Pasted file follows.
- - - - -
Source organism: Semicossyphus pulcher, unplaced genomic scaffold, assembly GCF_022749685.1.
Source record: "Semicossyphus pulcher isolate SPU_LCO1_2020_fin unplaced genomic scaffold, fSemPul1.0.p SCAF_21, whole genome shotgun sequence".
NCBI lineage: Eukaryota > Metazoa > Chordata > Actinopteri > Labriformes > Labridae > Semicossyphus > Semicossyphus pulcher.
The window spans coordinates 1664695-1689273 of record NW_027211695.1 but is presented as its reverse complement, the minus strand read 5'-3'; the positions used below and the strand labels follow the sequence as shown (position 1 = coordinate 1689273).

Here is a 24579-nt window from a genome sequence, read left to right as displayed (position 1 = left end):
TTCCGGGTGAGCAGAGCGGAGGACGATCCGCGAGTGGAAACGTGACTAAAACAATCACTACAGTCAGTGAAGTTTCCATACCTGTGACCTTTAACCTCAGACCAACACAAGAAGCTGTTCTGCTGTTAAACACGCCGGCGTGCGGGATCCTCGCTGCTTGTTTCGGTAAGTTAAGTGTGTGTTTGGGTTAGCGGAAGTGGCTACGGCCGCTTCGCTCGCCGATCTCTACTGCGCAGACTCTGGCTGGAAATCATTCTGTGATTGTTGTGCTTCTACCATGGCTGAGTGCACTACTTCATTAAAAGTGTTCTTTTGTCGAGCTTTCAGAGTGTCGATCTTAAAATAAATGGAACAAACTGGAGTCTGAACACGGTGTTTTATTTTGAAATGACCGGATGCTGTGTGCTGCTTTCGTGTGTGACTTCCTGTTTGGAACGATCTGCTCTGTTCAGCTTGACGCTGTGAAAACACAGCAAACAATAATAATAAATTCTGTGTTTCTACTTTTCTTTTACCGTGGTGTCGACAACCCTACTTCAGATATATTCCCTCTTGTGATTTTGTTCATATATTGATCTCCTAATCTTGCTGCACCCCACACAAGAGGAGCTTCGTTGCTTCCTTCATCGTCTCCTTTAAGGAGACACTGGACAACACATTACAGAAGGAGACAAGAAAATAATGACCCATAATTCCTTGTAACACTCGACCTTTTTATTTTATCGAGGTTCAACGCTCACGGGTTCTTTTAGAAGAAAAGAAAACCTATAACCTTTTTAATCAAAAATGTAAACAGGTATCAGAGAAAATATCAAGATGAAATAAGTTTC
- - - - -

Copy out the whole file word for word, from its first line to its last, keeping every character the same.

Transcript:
Source organism: Semicossyphus pulcher, unplaced genomic scaffold, assembly GCF_022749685.1.
Source record: "Semicossyphus pulcher isolate SPU_LCO1_2020_fin unplaced genomic scaffold, fSemPul1.0.p SCAF_21, whole genome shotgun sequence".
NCBI lineage: Eukaryota > Metazoa > Chordata > Actinopteri > Labriformes > Labridae > Semicossyphus > Semicossyphus pulcher.
The window spans coordinates 1664695-1689273 of record NW_027211695.1 but is presented as its reverse complement, the minus strand read 5'-3'; the positions used below and the strand labels follow the sequence as shown (position 1 = coordinate 1689273).

Here is a 24579-nt window from a genome sequence, read left to right as displayed (position 1 = left end):
TTCCGGGTGAGCAGAGCGGAGGACGATCCGCGAGTGGAAACGTGACTAAAACAATCACTACAGTCAGTGAAGTTTCCATACCTGTGACCTTTAACCTCAGACCAACACAAGAAGCTGTTCTGCTGTTAAACACGCCGGCGTGCGGGATCCTCGCTGCTTGTTTCGGTAAGTTAAGTGTGTGTTTGGGTTAGCGGAAGTGGCTACGGCCGCTTCGCTCGCCGATCTCTACTGCGCAGACTCTGGCTGGAAATCATTCTGTGATTGTTGTGCTTCTACCATGGCTGAGTGCACTACTTCATTAAAAGTGTTCTTTTGTCGAGCTTTCAGAGTGTCGATCTTAAAATAAATGGAACAAACTGGAGTCTGAACACGGTGTTTTATTTTGAAATGACCGGATGCTGTGTGCTGCTTTCGTGTGTGACTTCCTGTTTGGAACGATCTGCTCTGTTCAGCTTGACGCTGTGAAAACACAGCAAACAATAATAATAAATTCTGTGTTTCTACTTTTCTTTTACCGTGGTGTCGACAACCCTACTTCAGATATATTCCCTCTTGTGATTTTGTTCATATATTGATCTCCTAATCTTGCTGCACCCCACACAAGAGGAGCTTCGTTGCTTCCTTCATCGTCTCCTTTAAGGAGACACTGGACAACACATTACAGAAGGAGACAAGAAAATAATGACCCATAATTCCTTGTAACACTCGACCTTTTTATTTTATCGAGGTTCAACGCTCACGGGTTCTTTTAGAAGAAAAGAAAACCTATAACCTTTTTAATCAAAAATGTAAACAGGTATCAGAGAAAATATCAAGATGAAATAAGTTTC